The first space race was a competition between the U.S. and the Soviet Union for national pride and military advantage. Now NASA is farming out missions to private companies, and other countries have joined the race — notably China and India. The moon and Mars remain tantalizing goals for many nations, as are the technological advances that space exploration can drive.

1. Who are the new players?

Since the space shuttle program ended in 2011, NASA, as the U.S. National Aeronautics and Space Administration is better known, had relied on Russia to ferry U.S. astronauts to the International Space Station, which has orbited Earth for two decades. That changed in 2020 when billionaire Elon Musk’s company, Space Exploration Technologies Corp., or SpaceX, flew its first crewed missions, powered by reusable boosters that dramatically cut launch costs. Boeing Co.’s Starliner, a new capsule for astronauts designed to fly on the existing Atlas rocket, is undergoing orbital tests and may also fly to the ISS in 2021. SpaceX launched the first private resupply run in 2012. What’s changed is that SpaceX and other companies, including Richard Branson’s Virgin Galactic Holdings Inc. and Blue Origin, owned by Inc. founder Jeff Bezos, are driving down the cost of reaching space. SpaceX also has a contract to fly four astronauts in 2021 for Axiom Space Inc., which plans a private orbiting space station, and has a deal to take a Japanese billionaire and his guests around the moon as soon as 2023.

2. Which countries are in the race?

China landed a rover on the moon in 2019 and launched a mission to return there in late 2020 to collect samples. It also intends to establish a lunar research base with its own astronauts. India plans a second uncrewed moon landing in 2021, after an attempt failed in 2019. It also has astronauts training for a planned orbital flight aboard an Indian spacecraft, Gaganyaan. The United Arab Emirates flew its first astronaut on a Russian spacecraft in 2019, dispatched a probe to Mars in July 2020 and plans to send an uncrewed spacecraft to the moon in 2024. The European Space Agency has probes exploring the solar system and is developing a moon lander.

3. Why back to the moon?

Only Americans have set foot on the moon, and the last visit was almost a half-century ago. Now the U.S. and other nations are interested in returning. That’s because the race to the moon in the 1960s drove leaps in aerospace technology along with innovations such as camera sensors for mobile phones. Advances in science since then mean a return will likely yield new insights into the origins of the moon and the solar system. National pride has motivated the programs, along with a desire to advance the commercialization of space. The U.S. Apollo program that took the first men to the moon in 1969 cost $25.8 billion, or about $260 billion in inflation-adjusted terms, according to the Planetary Society. Under NASA’s current plans to return this decade with the Artemis program, a craft powered by its new Space Launch System rocket would dock at a lunar orbital platform, hosting four-person crews for up to three months. Astronauts would descend from there to the surface, where minerals could be mined and resources tapped to create oxygen, water and rocket propellant. A refueling module would service the space station as well as Mars missions. Separately, Blue Origin has its own plans for a base on the moon’s south pole.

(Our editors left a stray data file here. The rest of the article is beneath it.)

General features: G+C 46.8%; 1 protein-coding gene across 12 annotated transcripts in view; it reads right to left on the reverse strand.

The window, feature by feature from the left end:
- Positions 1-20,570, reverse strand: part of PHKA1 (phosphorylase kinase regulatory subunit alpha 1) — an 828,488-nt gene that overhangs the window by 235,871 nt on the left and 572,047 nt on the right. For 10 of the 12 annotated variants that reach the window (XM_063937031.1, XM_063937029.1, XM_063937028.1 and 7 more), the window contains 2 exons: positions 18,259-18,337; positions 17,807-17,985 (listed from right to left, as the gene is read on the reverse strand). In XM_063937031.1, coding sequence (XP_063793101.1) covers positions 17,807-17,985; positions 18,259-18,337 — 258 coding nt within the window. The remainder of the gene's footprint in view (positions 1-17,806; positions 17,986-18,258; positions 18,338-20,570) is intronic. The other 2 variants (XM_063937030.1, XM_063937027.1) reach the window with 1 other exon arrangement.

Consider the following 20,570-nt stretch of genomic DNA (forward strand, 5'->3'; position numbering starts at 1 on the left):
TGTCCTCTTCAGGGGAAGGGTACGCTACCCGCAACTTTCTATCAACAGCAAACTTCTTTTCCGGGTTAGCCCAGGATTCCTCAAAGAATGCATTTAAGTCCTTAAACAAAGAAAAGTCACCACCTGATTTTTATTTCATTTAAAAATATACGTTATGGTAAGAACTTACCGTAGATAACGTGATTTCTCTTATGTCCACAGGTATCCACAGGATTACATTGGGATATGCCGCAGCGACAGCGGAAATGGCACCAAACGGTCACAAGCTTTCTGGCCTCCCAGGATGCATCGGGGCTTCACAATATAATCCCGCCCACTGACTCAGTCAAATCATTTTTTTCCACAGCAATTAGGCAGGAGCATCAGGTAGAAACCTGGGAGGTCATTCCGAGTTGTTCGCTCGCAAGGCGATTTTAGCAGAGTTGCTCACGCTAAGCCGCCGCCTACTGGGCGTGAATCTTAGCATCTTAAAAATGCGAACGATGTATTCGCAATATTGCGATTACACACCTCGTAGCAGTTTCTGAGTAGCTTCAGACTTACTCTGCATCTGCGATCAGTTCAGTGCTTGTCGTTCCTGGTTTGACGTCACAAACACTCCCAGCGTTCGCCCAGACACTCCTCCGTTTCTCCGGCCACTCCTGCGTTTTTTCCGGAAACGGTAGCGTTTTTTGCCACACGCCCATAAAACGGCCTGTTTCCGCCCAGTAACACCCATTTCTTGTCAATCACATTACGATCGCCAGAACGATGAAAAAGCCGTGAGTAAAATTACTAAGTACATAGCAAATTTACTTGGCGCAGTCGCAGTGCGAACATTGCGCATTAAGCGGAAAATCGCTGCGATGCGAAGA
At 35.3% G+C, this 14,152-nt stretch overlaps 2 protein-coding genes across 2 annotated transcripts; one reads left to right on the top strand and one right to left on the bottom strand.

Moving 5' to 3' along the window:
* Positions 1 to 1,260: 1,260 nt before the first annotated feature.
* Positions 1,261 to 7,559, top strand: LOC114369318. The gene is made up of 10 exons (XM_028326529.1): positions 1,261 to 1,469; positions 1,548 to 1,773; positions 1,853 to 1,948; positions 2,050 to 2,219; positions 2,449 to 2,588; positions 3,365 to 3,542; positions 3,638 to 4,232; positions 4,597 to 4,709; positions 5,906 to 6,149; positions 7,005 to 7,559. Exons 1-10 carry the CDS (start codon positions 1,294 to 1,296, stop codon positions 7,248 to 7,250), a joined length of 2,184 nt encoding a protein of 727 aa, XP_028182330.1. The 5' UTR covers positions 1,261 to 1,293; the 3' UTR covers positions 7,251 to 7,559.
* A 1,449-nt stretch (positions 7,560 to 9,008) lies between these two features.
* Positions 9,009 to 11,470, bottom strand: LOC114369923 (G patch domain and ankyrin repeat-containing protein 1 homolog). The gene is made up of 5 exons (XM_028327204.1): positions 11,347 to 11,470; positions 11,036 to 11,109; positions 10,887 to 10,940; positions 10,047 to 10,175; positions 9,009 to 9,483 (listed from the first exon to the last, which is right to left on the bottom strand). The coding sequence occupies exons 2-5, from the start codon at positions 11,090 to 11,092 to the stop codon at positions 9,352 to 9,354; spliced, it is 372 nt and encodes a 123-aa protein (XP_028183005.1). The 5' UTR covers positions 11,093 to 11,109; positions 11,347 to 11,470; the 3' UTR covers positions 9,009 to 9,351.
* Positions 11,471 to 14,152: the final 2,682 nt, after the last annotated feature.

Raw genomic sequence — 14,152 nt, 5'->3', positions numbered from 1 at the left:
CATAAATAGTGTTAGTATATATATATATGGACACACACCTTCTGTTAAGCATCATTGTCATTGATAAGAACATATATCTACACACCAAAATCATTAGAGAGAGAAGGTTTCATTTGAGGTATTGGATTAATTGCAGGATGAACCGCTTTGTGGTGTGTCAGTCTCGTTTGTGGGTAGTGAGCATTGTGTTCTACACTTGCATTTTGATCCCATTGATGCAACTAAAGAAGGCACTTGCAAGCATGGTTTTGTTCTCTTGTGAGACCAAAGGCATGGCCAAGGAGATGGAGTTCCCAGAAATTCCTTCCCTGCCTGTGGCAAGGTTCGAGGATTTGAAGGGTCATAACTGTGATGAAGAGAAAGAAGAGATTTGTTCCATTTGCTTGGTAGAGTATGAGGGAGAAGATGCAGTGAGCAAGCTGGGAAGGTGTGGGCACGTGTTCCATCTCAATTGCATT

4. Why venture out so far?

Deep-space exploration might provide clues to life elsewhere, and insight into how humans could adapt to much harsher environments. Venturing farther into the solar system would drive technologies in areas such as laser communications and radiation shielding. Mars is a priority for NASA and the central goal for Musk, who envisions a self-sustaining city. At the end of 2020, China, the UAE and the U.S. all had probes heading for the red planet, almost half a century after the first spacecraft landed there. Meanwhile ESA and Japan had a spacecraft en route to Mercury.

5. What are they hoping to find?

Rare minerals are one possibility. Asteroid mining is an idea reflected in science fiction from Jules Verne to Antoine de Saint-Exupery. Japan landed a probe on an asteroid in 2019, and NASA achieved a similar feat in October 2020, scooping up samples. Asteroid mining may have larger scientific benefits than economic ones, making space travel more feasible: Water on asteroids could help produce propellant or be used to address radiation.

6. How is all this driving technology on Earth?

Since 1957, when the Soviet Union launched Sputnik 1, satellites have underpinned technologies from phone networks to geolocation and surveillance systems. Now costs are falling further. The U.K. government rescued satellite operator OneWeb from bankruptcy in 2020, enabling it to compete with Musk and Bezos, who aim to launch thousands of small satellites into low-Earth orbit offering faster internet coverage.

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©2020 Bloomberg L.P.